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And of the Mysians the captains were Chromis and Ennomus the augur; howbeit with his auguries he warded not off black fate, [860] but was slain beneath the hands of the son of Aeacus, swift of foot, in the river, where Achilles was making havoc of the Trojans and the others as well. And Phorcys and godlike Ascanius led the Phrygians from afar, from Ascania, and were eager to fight in the press of battle. And the Maeonians had captains twain, Mesthles and Antiphus, [865] the two sons of TaIaemenes, whose mother was the nymph of the Gygaean lake; and they led the Maeonians, whose birth was beneath Tmolas. And Nastes again led the Carians, uncouth of speech, who held Miletus and the mountain of Phthires, dense with its leafage, and the streams of Maeander, and the steep crests of Mycale. [870] These were led by captains twain, Amphimachus and Nastes—Nastes and Amphimachus, the glorious children of Nomion. And he1 came to the war all decked with gold, like a girl, fool that he was; but his gold in no wise availed to ward off woeful destruction; nay, he was slain in the river beneath the hands of the son of Aeacus, swift of foot; [875] and Achilles, wise of heart, bare off the gold. And Sarpedon and peerless Glaucus were captains of the Lycians from afar out of Lycia, from the eddying Xanthus.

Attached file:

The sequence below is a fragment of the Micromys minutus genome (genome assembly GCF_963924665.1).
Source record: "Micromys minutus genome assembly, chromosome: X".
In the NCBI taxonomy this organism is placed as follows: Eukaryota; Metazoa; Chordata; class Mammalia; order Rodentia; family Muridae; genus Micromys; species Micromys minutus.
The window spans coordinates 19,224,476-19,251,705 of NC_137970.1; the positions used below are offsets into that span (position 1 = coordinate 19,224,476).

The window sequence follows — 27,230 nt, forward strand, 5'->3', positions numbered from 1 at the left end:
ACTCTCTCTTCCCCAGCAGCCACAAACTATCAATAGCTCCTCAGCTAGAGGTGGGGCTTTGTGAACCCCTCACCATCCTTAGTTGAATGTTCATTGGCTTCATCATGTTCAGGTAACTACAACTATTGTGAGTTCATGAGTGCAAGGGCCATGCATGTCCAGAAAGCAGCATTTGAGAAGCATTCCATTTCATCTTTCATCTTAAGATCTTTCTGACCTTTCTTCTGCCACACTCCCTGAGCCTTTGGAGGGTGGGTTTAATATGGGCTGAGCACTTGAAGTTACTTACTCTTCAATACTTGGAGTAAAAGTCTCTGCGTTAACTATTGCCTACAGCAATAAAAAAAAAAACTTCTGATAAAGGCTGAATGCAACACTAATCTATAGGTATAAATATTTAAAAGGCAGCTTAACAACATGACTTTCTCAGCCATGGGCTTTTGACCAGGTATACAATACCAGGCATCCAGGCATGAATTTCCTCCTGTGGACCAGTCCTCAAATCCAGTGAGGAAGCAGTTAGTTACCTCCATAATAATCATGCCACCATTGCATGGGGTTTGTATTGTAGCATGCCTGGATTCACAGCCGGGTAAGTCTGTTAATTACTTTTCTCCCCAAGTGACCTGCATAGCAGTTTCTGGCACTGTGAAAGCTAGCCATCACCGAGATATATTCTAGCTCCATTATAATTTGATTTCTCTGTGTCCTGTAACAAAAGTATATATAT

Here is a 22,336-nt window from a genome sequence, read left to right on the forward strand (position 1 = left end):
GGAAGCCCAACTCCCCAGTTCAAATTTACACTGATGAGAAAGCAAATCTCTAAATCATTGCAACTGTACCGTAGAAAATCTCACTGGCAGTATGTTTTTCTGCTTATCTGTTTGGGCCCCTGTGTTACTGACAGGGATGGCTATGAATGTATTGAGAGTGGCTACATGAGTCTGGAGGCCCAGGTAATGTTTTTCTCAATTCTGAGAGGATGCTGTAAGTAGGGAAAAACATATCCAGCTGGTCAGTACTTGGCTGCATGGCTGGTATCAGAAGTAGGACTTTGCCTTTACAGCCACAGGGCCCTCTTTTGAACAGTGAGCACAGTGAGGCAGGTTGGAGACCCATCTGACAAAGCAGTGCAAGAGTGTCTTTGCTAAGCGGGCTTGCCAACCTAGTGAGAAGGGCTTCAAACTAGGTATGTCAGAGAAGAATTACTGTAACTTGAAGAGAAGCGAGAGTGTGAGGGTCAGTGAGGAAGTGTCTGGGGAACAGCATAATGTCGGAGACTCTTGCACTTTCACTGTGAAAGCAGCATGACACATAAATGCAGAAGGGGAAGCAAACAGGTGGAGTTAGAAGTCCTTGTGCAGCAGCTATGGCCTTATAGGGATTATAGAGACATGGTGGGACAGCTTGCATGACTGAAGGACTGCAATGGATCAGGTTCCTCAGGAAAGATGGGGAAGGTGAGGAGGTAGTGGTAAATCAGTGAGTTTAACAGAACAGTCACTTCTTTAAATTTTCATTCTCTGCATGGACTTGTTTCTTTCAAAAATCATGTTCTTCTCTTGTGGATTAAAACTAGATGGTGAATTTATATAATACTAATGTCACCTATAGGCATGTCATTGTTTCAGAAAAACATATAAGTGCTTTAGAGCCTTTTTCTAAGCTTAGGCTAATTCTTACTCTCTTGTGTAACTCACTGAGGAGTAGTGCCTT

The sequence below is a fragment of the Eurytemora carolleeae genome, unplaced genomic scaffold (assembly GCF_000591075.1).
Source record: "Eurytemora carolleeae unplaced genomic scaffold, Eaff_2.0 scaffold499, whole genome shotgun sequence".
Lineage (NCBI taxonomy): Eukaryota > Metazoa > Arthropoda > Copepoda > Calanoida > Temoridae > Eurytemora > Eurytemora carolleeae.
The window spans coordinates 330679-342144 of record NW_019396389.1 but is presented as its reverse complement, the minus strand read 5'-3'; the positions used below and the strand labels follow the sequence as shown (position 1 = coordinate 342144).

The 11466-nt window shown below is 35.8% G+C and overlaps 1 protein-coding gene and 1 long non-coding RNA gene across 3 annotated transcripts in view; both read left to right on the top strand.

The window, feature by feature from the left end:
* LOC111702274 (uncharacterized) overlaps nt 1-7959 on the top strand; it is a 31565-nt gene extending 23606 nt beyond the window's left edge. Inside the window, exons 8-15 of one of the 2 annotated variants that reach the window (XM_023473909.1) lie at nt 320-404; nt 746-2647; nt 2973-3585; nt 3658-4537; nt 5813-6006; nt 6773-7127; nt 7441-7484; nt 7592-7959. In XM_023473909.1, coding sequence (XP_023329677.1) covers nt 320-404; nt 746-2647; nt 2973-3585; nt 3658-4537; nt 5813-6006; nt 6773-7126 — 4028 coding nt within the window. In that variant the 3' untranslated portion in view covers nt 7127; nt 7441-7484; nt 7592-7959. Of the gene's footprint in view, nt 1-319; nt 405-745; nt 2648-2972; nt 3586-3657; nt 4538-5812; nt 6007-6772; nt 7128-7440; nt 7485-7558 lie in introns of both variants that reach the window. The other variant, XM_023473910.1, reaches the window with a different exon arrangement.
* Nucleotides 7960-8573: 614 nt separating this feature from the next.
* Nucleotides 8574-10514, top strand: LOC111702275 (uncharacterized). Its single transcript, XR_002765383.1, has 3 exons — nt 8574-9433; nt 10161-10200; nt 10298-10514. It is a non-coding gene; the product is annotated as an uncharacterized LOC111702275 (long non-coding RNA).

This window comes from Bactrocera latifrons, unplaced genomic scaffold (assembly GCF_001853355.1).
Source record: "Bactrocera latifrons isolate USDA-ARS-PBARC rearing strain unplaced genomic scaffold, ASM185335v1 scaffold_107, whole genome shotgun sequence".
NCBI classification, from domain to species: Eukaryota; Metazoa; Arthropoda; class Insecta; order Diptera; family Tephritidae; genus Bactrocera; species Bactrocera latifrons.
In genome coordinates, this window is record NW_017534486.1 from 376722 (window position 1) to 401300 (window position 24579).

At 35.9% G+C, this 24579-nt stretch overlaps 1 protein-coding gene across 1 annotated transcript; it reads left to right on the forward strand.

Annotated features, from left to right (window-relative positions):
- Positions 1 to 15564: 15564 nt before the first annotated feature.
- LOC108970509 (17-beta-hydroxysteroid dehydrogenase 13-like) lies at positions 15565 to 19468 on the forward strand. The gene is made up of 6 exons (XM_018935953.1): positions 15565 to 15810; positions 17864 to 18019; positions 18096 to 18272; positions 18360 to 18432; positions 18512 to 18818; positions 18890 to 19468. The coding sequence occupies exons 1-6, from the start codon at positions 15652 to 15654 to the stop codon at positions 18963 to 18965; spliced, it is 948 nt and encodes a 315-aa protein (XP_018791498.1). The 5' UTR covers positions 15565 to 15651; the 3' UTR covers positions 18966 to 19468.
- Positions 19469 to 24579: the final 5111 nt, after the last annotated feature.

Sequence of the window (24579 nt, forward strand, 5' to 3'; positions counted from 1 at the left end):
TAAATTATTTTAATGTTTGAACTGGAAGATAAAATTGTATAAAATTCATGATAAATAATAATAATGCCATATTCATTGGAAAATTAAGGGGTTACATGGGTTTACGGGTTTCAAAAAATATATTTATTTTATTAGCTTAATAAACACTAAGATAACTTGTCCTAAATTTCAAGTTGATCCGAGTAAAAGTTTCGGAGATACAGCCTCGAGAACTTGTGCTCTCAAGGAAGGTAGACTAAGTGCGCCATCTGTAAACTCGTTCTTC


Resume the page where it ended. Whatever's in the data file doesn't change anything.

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  • Commentary references to this page (3):
    • W. W. How, J. Wells, A Commentary on Herodotus, 7.20
    • Walter Leaf, Commentary on the Iliad (1900), 13.3
    • Charles Simmons, The Metamorphoses of Ovid, Books XIII and XIV, 13.255
  • Cross-references to this page (2):
    • Dictionary of Greek and Roman Geography (1854), MY´SIA
    • Smith's Bio, E'nnomus
  • Cross-references in notes to this page (1):
  • Cross-references in general dictionaries to this page (1):
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